The secret of the lucky ship that built the financial giant of Giannis Latsis

Greek navigation is full of stories of ships whose history was engraved in the memories of the people of the area and beyond.

The legendary "Fairy" of Captain Giannis, according to Ioannis Latsis is such a ship. The ship that "served" as a passenger, rescue, floating hotel and retired as a floating museum. Mostly, however, this ship is known, as it resulted in an economic empire.

The Fairy was built in present-day Rijeka, Croatia between 1938-1939. His first name was Laurana. It was originally used in the Adriatic to serve ferry services in its ports. With the outbreak of World War II, the ship participated in military operations as a lifeguard, as it was a fast and agile hull that could easily go to shipwrecks and collect survivors and wounded.

Of the seven rescue and floating hospitals then ordered by the Italians, only Laurana survived. For the following years until the end of 1949, it was used in the Malta-Syracuse ferry connection.

Purchase of Neraida by Giannis Latsis

In December 1949, Giannis Latsis bought the ship and at the beginning of the following year set sail for the first time in the Saronic Gulf with the name he had received from its Italian owners, about 10 years ago.

Latsis had learned Italian as a child, taking advantage of his association with Italian carbonars in the port of his particular homeland, Katakolo, Ilia, where he tried to help the poor family table as a dock worker (he had 13 older brothers and a younger one). After school he studied at the School of Masters of the Merchant Navy of Pyrgos. A lover of the sea as he was, he boarded a small truck coming and going in Italy and reached the rank of lieutenant. His friendship with the truck owner's son, Loukas Nomikos, secured Latsis his first merchant ship on credit, making his dream come true.s

Nikolaos Plastiras attended the ship's maiden voyage in 1950, a few days before he was sworn in as prime minister. During the voyage, a vote was taken on the name of the ship and while the guests voted "Elli", "Neraida" was finally chosen. When the ship arrived in Hydra, the naming ceremony was held by the later prime minister.

For 25 years the "Fairy" operated daily the route Piraeus-Aegina-Methana-Poros-Hydra-Spetses-Ermioni. Many remember Captain Giannis, tireless and immobile as he was, cutting his own tickets at the port of Piraeus, carrying his passengers' suitcases, untying the ropes and running to get in.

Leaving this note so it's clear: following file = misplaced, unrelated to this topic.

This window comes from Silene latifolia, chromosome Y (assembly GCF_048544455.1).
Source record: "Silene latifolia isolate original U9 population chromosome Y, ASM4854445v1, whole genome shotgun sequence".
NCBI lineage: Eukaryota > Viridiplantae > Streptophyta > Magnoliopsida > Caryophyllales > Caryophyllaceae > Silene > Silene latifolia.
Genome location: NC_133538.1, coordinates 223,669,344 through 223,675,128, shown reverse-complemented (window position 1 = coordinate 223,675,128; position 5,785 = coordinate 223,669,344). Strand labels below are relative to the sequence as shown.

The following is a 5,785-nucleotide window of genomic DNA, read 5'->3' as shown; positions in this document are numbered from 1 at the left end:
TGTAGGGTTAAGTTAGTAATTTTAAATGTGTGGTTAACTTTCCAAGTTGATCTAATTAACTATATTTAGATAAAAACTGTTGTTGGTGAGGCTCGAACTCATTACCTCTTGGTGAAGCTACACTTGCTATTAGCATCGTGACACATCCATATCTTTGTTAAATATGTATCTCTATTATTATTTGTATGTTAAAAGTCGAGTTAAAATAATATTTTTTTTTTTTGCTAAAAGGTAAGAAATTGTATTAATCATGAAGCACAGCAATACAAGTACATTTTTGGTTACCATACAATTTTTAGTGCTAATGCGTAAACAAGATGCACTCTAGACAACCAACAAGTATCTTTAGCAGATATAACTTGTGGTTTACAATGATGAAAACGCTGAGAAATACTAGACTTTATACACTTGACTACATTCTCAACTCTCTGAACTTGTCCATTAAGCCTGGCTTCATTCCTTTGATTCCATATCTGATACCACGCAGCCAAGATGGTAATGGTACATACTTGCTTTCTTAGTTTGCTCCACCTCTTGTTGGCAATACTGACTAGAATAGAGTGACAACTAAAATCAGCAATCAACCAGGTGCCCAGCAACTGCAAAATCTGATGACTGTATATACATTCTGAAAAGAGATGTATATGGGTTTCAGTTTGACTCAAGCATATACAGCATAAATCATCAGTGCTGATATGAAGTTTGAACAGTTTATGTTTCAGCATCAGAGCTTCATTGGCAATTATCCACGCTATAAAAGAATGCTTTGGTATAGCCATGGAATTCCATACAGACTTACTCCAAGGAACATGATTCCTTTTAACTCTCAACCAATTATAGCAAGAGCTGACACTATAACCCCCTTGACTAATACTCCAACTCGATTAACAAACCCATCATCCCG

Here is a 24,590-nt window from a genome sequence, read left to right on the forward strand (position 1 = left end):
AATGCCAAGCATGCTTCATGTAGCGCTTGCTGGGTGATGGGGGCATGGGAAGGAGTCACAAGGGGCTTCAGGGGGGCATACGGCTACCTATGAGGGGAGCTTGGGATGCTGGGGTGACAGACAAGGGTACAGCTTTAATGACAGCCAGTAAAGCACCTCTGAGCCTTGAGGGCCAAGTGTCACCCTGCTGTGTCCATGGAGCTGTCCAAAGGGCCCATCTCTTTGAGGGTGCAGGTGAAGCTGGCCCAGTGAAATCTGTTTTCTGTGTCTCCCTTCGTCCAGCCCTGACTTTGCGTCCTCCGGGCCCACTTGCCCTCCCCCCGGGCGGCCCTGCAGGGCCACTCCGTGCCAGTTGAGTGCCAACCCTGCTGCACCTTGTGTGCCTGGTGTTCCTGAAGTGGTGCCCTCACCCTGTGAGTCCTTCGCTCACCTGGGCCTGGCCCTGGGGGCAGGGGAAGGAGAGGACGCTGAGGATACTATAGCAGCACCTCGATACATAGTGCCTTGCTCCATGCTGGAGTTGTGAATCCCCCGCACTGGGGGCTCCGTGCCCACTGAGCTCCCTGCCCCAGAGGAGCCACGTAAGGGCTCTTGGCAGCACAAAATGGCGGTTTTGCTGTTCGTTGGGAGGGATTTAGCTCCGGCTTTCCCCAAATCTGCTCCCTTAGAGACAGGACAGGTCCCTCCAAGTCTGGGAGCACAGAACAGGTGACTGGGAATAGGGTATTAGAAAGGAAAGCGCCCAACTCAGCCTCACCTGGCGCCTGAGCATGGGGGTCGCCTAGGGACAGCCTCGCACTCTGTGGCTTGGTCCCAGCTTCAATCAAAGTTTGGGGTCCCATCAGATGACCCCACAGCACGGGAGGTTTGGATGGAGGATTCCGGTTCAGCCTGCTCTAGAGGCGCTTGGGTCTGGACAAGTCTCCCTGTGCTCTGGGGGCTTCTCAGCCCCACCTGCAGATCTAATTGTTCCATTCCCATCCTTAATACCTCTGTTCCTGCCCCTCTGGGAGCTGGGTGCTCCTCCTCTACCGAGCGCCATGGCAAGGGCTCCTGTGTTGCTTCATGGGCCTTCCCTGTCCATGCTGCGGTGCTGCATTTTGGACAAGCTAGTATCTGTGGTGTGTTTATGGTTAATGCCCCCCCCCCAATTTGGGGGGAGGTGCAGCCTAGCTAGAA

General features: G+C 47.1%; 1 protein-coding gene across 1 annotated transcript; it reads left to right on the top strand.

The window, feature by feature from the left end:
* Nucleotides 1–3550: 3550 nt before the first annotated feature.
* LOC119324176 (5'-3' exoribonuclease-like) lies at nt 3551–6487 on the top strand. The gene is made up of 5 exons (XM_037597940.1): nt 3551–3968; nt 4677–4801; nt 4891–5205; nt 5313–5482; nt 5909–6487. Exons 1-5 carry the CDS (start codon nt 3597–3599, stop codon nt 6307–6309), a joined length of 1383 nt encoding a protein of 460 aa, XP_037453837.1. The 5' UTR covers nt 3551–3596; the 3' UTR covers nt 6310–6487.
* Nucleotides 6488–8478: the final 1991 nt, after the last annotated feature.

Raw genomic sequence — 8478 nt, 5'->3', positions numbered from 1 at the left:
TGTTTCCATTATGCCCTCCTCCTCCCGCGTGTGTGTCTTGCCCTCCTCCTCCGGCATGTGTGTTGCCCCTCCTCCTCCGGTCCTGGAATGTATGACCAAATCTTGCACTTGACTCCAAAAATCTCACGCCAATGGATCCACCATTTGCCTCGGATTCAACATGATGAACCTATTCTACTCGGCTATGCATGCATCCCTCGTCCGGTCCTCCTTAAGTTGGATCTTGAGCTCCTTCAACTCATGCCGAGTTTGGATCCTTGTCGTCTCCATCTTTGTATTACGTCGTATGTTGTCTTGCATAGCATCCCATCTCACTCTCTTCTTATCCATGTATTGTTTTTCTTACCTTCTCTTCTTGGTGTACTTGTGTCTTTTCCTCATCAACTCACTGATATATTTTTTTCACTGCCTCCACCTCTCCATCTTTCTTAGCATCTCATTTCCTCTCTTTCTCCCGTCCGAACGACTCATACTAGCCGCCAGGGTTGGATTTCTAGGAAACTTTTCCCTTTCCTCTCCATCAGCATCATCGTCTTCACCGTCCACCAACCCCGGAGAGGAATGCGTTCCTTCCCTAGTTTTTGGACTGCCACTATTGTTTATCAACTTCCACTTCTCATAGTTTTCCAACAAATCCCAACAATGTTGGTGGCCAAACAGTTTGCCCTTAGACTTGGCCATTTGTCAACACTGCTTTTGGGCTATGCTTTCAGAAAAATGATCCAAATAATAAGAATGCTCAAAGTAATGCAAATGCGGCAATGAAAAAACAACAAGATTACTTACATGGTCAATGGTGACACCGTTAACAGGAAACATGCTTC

During these 25 years, the ship had the opportunity to "star" in the 1950s and '60s in many Greek films, but mainly in the Hollywood production of 1957 with Sophia Loren "The Child and the Dolphin". It was then that it was turned into a floating hotel, but also the headquarters of the filmmakers, as at that time Hydra did not have accommodation to accommodate a large number of visitors, not even electricity.

Over the years, the "Fairy" became unprofitable and "put in" its owner. Nevertheless, Latsis considered it his first and "lucky" ship. For this and when the years passed and it was time to become scrap metal, the Greek tycoon stubbornly refused. The ship remained decommissioned in Elefsina for over 30 years, as Giannis Latsis never sent the hull to the scrap yard. In 2007, four years after his death, his family decided to rebuild and turn it into a floating museum.

In September 2007, the ship was taken to the NCP shipyard in Sibenik, Croatia, a few hundred kilometers south of the city where he was "born". The architectural design was undertaken by the Patterson Buxton Consultants office in London, the construction of the interiors by the German company Metrica Interior and the museological study by Professor Alexandra Bounia.

The works, which lasted three years, were personally supervised by Latsis' only son, Spyros. The works were completed in April 2010 and after the necessary tests and controls, the "Fairy" began its journey back to Greek waters.

Today, the "Fairy" is the only floating museum in the country . It is moored in the Marina Floisvou , is funded by the Public Benefit Foundation Ioannis S. Latsis and admission is free. Visitors have the opportunity to learn through storytelling, photographs and audiovisual material the story of "lucky steamer" by Captain John and the business course of its owner.

In 2003, the year that Giannis Latsis, one of the greatest shipowners of the 20th century, passed away at the age of 93, Forbes declared him the No. 101 richest man in the world, with his fortune estimated at 5, $ 4 billion. The "Fairy" was the one who actually started the vision to create something so powerful.

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